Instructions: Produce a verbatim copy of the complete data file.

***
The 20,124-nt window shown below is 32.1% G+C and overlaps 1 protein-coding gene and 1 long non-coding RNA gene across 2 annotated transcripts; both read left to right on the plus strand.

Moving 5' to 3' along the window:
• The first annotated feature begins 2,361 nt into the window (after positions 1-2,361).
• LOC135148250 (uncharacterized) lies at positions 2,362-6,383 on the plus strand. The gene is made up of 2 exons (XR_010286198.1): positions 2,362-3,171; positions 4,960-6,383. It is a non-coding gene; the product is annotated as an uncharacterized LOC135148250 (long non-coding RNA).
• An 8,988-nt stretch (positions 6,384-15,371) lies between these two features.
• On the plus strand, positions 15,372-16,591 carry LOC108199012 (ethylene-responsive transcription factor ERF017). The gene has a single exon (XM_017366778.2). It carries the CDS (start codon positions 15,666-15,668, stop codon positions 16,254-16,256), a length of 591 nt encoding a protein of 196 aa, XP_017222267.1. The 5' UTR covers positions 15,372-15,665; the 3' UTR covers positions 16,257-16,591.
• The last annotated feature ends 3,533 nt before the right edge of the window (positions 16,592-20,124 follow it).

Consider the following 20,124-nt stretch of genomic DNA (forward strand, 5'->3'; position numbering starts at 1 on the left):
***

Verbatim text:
The 20,124-nt window shown below is 32.1% G+C and overlaps 1 protein-coding gene and 1 long non-coding RNA gene across 2 annotated transcripts; both read left to right on the plus strand.

Moving 5' to 3' along the window:
• The first annotated feature begins 2,361 nt into the window (after positions 1-2,361).
• LOC135148250 (uncharacterized) lies at positions 2,362-6,383 on the plus strand. The gene is made up of 2 exons (XR_010286198.1): positions 2,362-3,171; positions 4,960-6,383. It is a non-coding gene; the product is annotated as an uncharacterized LOC135148250 (long non-coding RNA).
• An 8,988-nt stretch (positions 6,384-15,371) lies between these two features.
• On the plus strand, positions 15,372-16,591 carry LOC108199012 (ethylene-responsive transcription factor ERF017). The gene has a single exon (XM_017366778.2). It carries the CDS (start codon positions 15,666-15,668, stop codon positions 16,254-16,256), a length of 591 nt encoding a protein of 196 aa, XP_017222267.1. The 5' UTR covers positions 15,372-15,665; the 3' UTR covers positions 16,257-16,591.
• The last annotated feature ends 3,533 nt before the right edge of the window (positions 16,592-20,124 follow it).

Consider the following 20,124-nt stretch of genomic DNA (forward strand, 5'->3'; position numbering starts at 1 on the left):